Imagine being able to practice your favourite sport and know exactly how you compare to your favourite athlete.
That’s the idea that led Khalil Zahar to launch Hykso, a Montreal startup that’s developed a wrist-worn sensor which he describes as a “Fitbit for boxing.”
The device calculates the number, speed and type of punches that are being thrown, that data is then available on a companion app.
Originally, the system was tagged at elite boxers. The Canadian National Boxing team is already using it and the United States Olympic team is planning to start.
Now, Zahar is launching a version aimed at people who box for fun or fitness. He says the app allows users to not only “know their fitness level, but also compare it to the pros and compete against each other without having to enter the ring.”
Zahar and eight other members of the Hykso team are currently in the midst of the Y Combinator startup incubator.
It’s one of two Montreal-based companies that have recently announced their ongoing participation in the prestigious Silicon Valley program.
“It’s definitely a hell of a ride, obviously we’re moving much faster than before,” Zahar says of the program. “They make you rethink your next move much more often.’
For Zahar, boxing is just the beginning.
“This recipe that we have right now for boxing, we really want to nail it down for the fitness boxing and the pro boxer, but then we want to expand it to a much larger audience in other sports, so using the same infrastructure that we have, we want to allow the pros to get a competitive edge by tracking the right metrics with our sensors,” he says. “And then we want to allow the rest of that sport to compare themselves to those pros.”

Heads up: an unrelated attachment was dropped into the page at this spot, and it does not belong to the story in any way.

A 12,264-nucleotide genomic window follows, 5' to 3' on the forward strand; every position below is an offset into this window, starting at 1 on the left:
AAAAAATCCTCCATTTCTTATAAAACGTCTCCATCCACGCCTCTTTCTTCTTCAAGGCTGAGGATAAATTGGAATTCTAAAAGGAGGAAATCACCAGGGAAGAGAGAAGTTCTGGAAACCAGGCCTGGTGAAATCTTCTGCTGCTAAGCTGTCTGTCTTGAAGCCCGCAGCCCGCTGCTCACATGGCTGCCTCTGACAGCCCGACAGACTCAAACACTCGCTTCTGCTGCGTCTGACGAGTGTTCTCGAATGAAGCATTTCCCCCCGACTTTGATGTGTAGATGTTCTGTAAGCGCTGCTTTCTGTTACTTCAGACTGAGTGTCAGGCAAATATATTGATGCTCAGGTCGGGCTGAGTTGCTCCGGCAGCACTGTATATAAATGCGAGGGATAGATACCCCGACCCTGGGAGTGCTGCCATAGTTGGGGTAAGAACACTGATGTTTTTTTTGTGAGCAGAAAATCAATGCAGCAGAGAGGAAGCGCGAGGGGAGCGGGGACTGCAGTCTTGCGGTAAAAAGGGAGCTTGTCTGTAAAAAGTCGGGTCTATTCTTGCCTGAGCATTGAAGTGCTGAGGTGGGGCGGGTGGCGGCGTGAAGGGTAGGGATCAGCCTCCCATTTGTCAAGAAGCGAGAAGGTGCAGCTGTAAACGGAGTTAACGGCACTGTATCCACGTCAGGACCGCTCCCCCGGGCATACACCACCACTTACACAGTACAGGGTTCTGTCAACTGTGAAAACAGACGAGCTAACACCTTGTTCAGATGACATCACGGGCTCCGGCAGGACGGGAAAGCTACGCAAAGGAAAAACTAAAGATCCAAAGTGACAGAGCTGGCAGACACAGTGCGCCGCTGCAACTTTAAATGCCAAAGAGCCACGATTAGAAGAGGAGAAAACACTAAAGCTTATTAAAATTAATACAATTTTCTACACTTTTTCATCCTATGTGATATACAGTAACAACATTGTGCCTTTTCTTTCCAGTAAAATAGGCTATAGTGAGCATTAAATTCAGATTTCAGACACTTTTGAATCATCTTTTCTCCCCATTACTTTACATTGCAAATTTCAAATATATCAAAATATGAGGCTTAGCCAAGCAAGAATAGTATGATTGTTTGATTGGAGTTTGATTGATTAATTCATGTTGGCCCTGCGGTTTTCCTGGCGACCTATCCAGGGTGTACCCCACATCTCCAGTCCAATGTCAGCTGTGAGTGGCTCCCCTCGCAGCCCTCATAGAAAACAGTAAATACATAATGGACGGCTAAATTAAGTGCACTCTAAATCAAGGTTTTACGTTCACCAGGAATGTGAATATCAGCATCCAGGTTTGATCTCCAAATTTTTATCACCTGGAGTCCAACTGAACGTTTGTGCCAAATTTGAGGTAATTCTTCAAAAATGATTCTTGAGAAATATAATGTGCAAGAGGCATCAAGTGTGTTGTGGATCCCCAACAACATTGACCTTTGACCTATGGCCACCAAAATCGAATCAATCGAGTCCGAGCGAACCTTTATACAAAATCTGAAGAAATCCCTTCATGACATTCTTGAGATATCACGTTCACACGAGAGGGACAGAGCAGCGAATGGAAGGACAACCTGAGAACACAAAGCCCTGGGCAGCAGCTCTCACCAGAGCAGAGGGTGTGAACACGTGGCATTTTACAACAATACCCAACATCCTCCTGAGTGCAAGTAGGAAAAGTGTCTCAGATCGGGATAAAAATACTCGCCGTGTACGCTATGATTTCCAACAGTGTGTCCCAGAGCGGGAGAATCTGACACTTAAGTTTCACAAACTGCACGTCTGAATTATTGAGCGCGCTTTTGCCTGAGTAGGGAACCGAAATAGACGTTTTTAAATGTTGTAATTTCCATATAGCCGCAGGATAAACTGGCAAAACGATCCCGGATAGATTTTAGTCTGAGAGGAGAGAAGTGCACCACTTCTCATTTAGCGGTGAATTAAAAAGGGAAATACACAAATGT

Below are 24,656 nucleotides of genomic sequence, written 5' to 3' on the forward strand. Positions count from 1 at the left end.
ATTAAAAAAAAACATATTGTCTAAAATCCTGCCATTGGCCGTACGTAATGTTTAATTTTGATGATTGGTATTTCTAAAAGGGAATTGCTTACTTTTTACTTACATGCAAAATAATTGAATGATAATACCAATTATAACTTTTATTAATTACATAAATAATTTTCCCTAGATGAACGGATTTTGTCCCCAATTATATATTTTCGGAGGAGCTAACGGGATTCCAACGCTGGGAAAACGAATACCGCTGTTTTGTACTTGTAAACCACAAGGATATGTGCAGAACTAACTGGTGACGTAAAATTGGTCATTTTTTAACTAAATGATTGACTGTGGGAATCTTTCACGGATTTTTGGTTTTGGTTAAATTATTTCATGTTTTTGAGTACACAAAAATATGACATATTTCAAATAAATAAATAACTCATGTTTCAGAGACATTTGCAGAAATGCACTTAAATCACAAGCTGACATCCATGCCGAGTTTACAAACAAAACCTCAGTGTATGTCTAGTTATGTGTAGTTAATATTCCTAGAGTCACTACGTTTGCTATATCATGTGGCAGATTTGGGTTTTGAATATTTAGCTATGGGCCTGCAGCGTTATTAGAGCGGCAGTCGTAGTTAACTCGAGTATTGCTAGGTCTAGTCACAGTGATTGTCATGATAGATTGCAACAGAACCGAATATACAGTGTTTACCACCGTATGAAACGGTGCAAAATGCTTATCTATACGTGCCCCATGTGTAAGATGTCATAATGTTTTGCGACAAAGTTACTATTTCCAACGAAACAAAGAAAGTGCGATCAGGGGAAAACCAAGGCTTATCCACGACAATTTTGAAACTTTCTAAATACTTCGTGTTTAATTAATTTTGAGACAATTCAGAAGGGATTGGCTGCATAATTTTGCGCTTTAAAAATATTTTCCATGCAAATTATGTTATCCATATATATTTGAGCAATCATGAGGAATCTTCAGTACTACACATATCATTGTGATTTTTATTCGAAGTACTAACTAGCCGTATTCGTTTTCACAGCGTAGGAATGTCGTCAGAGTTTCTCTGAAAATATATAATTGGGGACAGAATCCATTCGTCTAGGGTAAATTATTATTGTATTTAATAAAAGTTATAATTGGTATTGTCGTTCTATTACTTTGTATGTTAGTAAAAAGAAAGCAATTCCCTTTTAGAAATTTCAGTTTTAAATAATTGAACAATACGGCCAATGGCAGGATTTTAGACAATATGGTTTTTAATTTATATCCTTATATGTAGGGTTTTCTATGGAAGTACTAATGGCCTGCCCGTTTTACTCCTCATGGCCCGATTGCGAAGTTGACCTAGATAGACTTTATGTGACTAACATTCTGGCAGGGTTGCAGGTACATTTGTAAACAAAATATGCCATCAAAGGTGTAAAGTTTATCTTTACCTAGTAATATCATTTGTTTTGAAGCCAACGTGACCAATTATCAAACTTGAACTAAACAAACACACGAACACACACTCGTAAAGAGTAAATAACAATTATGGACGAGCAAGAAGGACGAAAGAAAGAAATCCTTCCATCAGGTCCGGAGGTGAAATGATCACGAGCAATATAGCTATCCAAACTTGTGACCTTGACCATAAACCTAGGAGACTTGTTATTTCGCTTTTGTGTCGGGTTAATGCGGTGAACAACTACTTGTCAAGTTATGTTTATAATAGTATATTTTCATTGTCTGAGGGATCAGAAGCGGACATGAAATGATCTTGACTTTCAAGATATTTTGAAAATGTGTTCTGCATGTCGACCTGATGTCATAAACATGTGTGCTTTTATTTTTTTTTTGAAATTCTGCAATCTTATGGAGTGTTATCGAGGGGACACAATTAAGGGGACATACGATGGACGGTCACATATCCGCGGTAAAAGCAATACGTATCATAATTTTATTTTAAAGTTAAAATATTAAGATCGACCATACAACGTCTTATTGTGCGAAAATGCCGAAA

The goal is to allow people to know just what separates them from the professional level.
Zahar says the next sport Hysko plans to focus on is track. Like boxing, it’s a sport where training is a generally solitary activity and where hard-to-measure metrics – like the timing and length of a runner’s stride – are important.
The Hykso punch tracking sensors, which come as a pair, currently sell for US$219.99, or just over CAD$300, and that price is scheduled go up to US$249.99. The amateur version of the app, though, is currently free, while the professional version, which includes more metrics, has a monthly fee.
Zahar also sees other uses for data that’s being gathered by his technology – he also sees an opportunity for it to be used by broadcasters to give viewers more insight into how a fight is going.
So far its been used once but with broadcasters looking into similar technologies, Zahar sees a lot of opportunity.